Driving away from the Cow Palace after the nomination, I could hear Goldwater on the car radio. He was celebrating. He was considerably more agreeable than Dick Nixon celebrating -- no all-I-am-I-owe-to-my-mother-and-father-my-country-and-church; no, Goldwater was off instead on one of his mild rather tangy excursions, “I feel very humble,” he said, and you could feel the itch in the long johns and the hair in the nose, a traveling salesman in an upper berth, belt of bourbon down the hatch -- as Mrs. Goldwater entered the room, he cried out, “Hi, honey,” and added just a touch mean and small-town, “You didn’t cry very much tonight.”

“No,” said Mrs. Goldwater, “wait till tomorrow.”

The questioning went back and forth. He was all voice and very little mind, you could tell he had once been so bright as to invent and market a novelty item called Antsy Pants, men’s white shorts with red ants embroidered all over them. But he had a voice! It made up for the mind. Lyndon Johnson’s hambone-grits-and-turnip-greens was going to play heavy to this; Goldwater on radio was sweet and manly, clean as Dad in the show of new shows, One Man’s Dad. They asked him, Senator, you said that you would not wage a personal campaign against the President. Yes, said Goldwater. Well, sir, said the interviewer now, today you called President Johnson the biggest faker in the U.S. Butters of ecstasy in the interviewer’s mouth. It’s going to be a hard-hitting campaign, I assume then? “Oh,” said Goldwater, “I think you’ll find some brickbats flying around.”

The dialogue went on: Could you tick off just a few of the major issues you think will be in the campaign against the Democrats? “I think,” said Goldwater, “law and dis -- the abuse of law and order in this country, the total disregard for it, the mounting crime rate is going to be another issue -- at least I’m going to make it one, because I think the responsibility for this has to start someplace and it should start at the Federal level with the Federal courts enforcing the law.

“I noticed one tonight in the evening paper, for example -- a young girl in New York who used a knife to attack a rapist is now getting the worst of the deal and the rapist is probably going to get the Congressional Medal of Honor and sent off scot-free,” said Goldwater, neglecting to tell us that the girl had had her indictment dismissed, and the alleged rapist was already up on a charge of attempted rape. Goldwater now said in the sort of voice Daddy employs when he is ready to use the strap. “That kind of business has to stop in this country and, as the President, I’m going to do all I can to see that women can go out in the streets of this country without being scared stiff.” Yes, he would. He was a Conservative and he was for States’ Rights. It just that he wasn’t for local rights.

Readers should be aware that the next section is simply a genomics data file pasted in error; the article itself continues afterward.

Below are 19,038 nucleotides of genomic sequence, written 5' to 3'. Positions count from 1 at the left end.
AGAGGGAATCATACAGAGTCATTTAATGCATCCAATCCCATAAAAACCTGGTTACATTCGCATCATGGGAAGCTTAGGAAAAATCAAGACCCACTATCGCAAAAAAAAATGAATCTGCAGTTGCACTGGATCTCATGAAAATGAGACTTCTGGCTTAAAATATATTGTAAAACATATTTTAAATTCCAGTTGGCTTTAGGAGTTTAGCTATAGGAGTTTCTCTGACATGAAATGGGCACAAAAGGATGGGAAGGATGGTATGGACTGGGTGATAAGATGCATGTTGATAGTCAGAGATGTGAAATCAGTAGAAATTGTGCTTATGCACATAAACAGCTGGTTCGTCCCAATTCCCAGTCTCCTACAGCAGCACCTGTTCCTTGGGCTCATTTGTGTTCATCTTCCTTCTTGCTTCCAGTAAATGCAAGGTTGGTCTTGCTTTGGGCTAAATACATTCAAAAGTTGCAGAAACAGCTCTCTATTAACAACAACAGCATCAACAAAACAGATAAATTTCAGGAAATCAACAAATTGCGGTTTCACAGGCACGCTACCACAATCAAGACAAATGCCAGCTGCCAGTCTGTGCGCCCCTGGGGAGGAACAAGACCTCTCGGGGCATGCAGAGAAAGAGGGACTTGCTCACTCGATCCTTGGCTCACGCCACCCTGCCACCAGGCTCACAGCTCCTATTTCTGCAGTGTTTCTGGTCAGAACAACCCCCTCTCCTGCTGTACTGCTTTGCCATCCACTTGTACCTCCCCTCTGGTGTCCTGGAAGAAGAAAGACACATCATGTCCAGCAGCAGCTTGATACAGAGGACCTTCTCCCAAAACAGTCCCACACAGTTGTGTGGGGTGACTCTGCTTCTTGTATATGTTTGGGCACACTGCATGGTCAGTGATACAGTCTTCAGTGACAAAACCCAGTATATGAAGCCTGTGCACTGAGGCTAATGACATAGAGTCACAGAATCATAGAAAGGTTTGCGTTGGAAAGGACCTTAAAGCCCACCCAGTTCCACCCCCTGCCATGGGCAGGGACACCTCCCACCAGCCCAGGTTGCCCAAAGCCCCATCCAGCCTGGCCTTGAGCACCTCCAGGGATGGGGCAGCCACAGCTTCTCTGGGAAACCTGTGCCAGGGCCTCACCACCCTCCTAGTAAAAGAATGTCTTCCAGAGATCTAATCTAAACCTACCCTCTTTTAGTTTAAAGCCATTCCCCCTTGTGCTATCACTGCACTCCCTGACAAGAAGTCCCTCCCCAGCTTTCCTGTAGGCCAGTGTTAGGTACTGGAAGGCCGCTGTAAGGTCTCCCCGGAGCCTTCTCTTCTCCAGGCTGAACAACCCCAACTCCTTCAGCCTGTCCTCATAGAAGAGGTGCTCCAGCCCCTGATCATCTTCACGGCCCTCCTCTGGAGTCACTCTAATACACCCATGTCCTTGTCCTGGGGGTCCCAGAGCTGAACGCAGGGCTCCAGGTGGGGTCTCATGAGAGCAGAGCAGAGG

"By this wise prejudice we are taught to look with horror on those children of their country, who are prompt rashly to hack that aged parent in pieces, and put him into the kettle of magicians, in hopes that by their poisonous weeds, and wild incantations, they may regenerate the paternal constitution, and renovate their father's life."
—--BURKE, Reflections on the Revolution in France

Next day was the last day of the convention. Bill Miller was nominated for Vice-President. He was not a very handsome man nor did his manner seem particularly agreeable, but then the thought obtruded itself that the President of the United States was now in a more dramatic statistical relation to violent death than a matador. So a candidate would not necessarily look for too appealing a Vice-President -- it might enourage notions of succession in the mind of an assassin. One would look instead for deterrents. William Miller was a deterrent.


A little later in the day, Nixon made the speech of introduction for Goldwater. In the months ahead, when the bull in Barry swelled too wild and he gave promise of talking again of Negro assailants getting Medals of Honor, they would send in Nixon to calm him down. The Eastern Establishment, hydra head, was not dead after all; they still had Nixon. He was the steer to soothe the bull. Poor Barry. He had tried to lose Nixon in Cleveland, he had said, "He's sounding more like Harold Stassen every day." Nixon however was as easy to lose as a plain wife without prospects is easy to divorce.

"My good friend and great Republican, Dick Nixon . . ." was how Goldwater began his historic acceptance speech. It had come after a rich demonstration of happiness from the delegates. A boxcar of small balloons was opened in the rafters as Goldwater came down the ramp with his wife, his sons, his daughters. The balloons tumbled in thousands to the floor where (fifty balloons being put out each second by lighted cigarettes) a sound like machine-gun fire popped its way through the cheers. Fourth of July was here once more. He looked good, did Goldwater. Looking up at him from a position just beneath the speaker's stand, not twenty feet away, it was undeniable that Barry looked as handsome as a man who had just won the five-hundred-mile race in Indianapolis, had gone home to dress, and was now attending a party in his honor. He was even, protect the mark, elegant.